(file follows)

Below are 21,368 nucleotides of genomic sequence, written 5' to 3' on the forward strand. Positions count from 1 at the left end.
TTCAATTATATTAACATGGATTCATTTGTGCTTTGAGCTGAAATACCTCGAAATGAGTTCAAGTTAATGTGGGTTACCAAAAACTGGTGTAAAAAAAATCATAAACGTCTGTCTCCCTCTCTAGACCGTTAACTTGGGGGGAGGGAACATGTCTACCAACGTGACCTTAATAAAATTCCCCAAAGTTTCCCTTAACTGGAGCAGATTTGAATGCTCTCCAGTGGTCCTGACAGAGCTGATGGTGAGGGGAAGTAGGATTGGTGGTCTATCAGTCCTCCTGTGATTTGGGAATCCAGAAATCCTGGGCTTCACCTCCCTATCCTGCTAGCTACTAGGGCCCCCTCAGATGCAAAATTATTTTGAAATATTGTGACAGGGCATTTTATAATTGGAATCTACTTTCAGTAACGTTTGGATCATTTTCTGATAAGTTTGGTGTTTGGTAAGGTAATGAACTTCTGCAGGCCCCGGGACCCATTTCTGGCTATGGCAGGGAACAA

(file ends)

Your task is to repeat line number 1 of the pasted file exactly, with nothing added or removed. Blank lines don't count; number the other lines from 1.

Below are 21,368 nucleotides of genomic sequence, written 5' to 3' on the forward strand. Positions count from 1 at the left end.